Backpack destruction

There are two kinds of hunting backpacks. The first is a burly backpacking pack, with enhanced hipbelt design and some manner or provisions for keeping (boned out) meat weight high and tight to maintain load carry. Internal loops at the tops of the stays are the best option here, as building enough anti-barrel into a frame to make meat shelfing a good option necessitates a lot of weight. The second type of hunting pack is exactly that; a truly rigid frame capable of both not flexing much when loaded to 100 pounds, and resisting barreling to the extent that compression between the pack bag and frame requires.

The first type of pack is best suited to true backpack hunters (i.e. those who don’t just pack in 3-10 miles to basecamp), especially those targeting critters in the deer/sheep category, namely animals sub-300 pounds live weight which when carefully boned and fleshed can be packed out in one trip by a reasonably fit and experienced hunter.  Bare pack weight can be in the 3-4 pound range, and framing can be flexible enough that load carry in the 30 pound range isn’t overly restrictive.  1/5″ by 3/4″ thick 7000 series aluminum is my standard here; much thicker and you get into back brace territory, go down to 1/8″ and load carry above 60 pounds gets too wippy/bouncy.

The second type of pack has a few keystone examples worth discussing.  Kifaru’s combination of wood/carbon laminate stays and 1/8″ HDPE framesheet enjoys continued popularity, the current Duplex Lite being the most recent version.  This combo is effectively vertically rigid under practical hunting loads (>150 lbs), and nicely resistant to barreling.  The enduring popularity of the Duplex is, in essence, that it mimicks the rigidity of a modern external (like the Barney’s) with a narrower and in some cases shorter form factor.  Folks packing a lot of elk, especially in a guide or bro/gang hunting capacity, are well served by such a pack, as are midwestern eHunters who primarily pack dreams, climbing treestands, and sacks back to the feeder, not necessarily in that order.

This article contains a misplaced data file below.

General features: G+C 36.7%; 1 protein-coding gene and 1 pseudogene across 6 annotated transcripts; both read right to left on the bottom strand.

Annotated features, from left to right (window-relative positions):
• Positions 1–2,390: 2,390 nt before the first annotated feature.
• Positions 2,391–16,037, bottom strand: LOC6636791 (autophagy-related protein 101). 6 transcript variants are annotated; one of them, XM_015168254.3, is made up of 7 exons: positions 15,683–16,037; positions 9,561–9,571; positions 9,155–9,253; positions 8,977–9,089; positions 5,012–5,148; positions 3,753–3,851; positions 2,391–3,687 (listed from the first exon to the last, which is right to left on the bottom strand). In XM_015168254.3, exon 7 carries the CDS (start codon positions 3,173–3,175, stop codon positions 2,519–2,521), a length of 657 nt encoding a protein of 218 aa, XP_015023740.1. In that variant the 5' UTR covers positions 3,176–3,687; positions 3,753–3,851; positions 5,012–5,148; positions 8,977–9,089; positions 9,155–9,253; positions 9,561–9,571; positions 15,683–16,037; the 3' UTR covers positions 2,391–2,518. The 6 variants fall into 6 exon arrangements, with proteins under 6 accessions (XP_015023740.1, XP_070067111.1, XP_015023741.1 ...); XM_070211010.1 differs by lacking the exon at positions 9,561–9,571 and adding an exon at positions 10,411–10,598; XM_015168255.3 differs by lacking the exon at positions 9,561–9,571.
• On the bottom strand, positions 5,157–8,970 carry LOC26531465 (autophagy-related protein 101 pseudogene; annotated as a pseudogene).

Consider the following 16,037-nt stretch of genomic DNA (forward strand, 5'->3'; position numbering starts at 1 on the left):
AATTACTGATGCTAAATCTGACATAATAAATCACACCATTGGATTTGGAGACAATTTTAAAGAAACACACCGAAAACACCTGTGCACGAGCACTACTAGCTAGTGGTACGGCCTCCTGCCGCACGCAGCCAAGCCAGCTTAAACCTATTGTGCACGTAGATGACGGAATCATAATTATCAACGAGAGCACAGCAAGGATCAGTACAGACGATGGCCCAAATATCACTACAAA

As a final prolegomena to the title content I ought to mention the Seek Outside frame, as I’ve spent a lot of time under a Revolution, and because the system does a decent job of spanning the gap between the two types here discussed.  The Revolution variants (and the Brooks, which I haven’t used) do a good enough job of fighting barreling.  They are also pretty darn vertically rigid, while still being lively enough when lightly loaded.  The problem is in the bulk of the frame, though given that nothing else currently comes close to this compromise that is a small price to pay.  My trepidation is in the long term prospects of the tubular frame.  After my elk pack out last fall I hosed down my frame, let it dry in the sun over the odd Thanksgiving heat wave, then put it in the closet until April.  When I pulled the frame back out a asymmetry to the bends was unmistakable, and this in the older, heavy duty frames with thicker walled tubing.  I bent the tubing back and used it since without issue, but worst case testing does make me worry about this, long term.